So What About the Defects?

In 2010, NHTSA levied nearly $50 million in fines against Toyota for flouting the recall regulations in three separate instances. The total represents the largest single fines in the agency’s history – and, (although we haven’t checked) quite possibly more than the agency has ever collected from any and all automakers in 40 years of existence.

This tough stance on recall timeliness is welcome – but does not resolve the larger issues raised by Toyota unintended acceleration – namely how defects are defined in the era of automotive electronics and how such defects are investigated when they are rare, multi-root-cause, and potentially deadly?

The dribble of documents released by the Multi-District Litigation and Congress so far show that UA has been duplicated by Toyota technicians and, contrary to attempts by Toyota advocates and agency investigators to pass off all incidents as driver error, sticky pedals, big shoes and floor mats, there are instances when reliable technical personnel take the vehicle for a test spin and experience UA with no pedal involvement. In fact, we have discovered that Toyota techs were able to duplicate UA in one of very public and widely debated case – but lied to the consumer about it. (We’ll feature that story in a future post.)

Double Ding for Toyota

Toyota closes out 2010 by shelling out another $32.4 million to the government for tardiness. The two fines – for failing to recall its floor mats and defective relay rods within five days of determining a defect – were disclosed yesterday.

Three record fines in one year ain’t beanbag. In all three cases – the relay rods, the accelerator pedal and the floor mats – Toyota had recalled the affected vehicles overseas months before it got around to recalling those components here. It’s refreshing to see the agency enforce the law. But penalizing a manufacturer for failing to file a timely defect report only requires counting to five. The agency will greet 2011 with the much more complicated issue of unintended acceleration hanging in the balance. We’ll address that in a future post.

In the meantime, back to the fines. The details were MIA. NHTSA did not say when it thought Toyota had a duty to recall those components. Toyota didn’t admit it did anything wrong. Since the agency hasn’t made its case for the penalty to the public, the Safety Record Blog will do it for them.

No Black Box Exoneration for Toyota, Part II

After the Wall Street Journal plastered the front page a few weeks ago claiming NHTSA had “black box” (aka Event Data Recorder or EDR) data to support that driver error, not electronics, was the cause of the unintended acceleration issues in Toyotas, the headline is back yet again following a NHTSA Congressional briefing yesterday.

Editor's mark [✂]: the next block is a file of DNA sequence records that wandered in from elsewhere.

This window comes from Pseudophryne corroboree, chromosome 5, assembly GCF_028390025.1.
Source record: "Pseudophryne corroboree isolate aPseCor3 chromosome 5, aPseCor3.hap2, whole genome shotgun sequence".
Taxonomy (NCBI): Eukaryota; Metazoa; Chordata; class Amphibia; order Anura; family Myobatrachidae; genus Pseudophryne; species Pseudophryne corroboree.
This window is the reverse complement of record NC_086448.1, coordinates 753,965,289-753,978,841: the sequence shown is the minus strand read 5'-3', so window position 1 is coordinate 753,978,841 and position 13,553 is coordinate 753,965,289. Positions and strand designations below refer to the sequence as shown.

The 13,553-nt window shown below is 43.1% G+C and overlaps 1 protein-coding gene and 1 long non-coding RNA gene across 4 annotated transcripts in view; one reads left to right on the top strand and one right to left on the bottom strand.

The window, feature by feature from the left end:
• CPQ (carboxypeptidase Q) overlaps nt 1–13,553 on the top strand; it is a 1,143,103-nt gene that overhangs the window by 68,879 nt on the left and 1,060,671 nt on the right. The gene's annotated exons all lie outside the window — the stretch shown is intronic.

The WSJ in a subsequent story identified George Person, recently retired head of the recall division at NHTSA, as the source.  (see No Black Box Exoneration for Toyota and Lawsuits Fill in Outline of Toyota Sudden Acceleration Cover-Up)

Money for Nothing and Complaints for Free

Interesting fact: A raft of academic and industry studies show that customers who complain and have their complaint successfully resolved bring in more money to the company than it costs to fix the problem.

In the topsy-turvy Toyota World, however, it’s the customers who are already happy that get the red carpet treatment and big bucks. Have you heard about Nick and Sharyn Davis, from Parker County, Texas? You will soon. According to The Weatherford Democrat, the Davises are among the lucky winners in a Toyota advertising campaign, touting “real people with real stories about their Toyotas. And, the Davises are part of those real people.”

What Are You Lookin’ At?

Last week, TMS President Jim Lentz was full of fun facts to know and tell the committee on Energy and Commerce. For example:

“The company has completed more than 600 on-site vehicle inspections and our dealership technicians have completed an additional 1,400 inspections. We have submitted 701 field technical reports to this Committee, including on-site SMART team evaluations. These examinations are giving us a better understanding about the reasons for unintended acceleration complaints. Significantly, none of these investigations have found that our Electronic Throttle Control System with intelligence, or ETCS-i, was the cause.”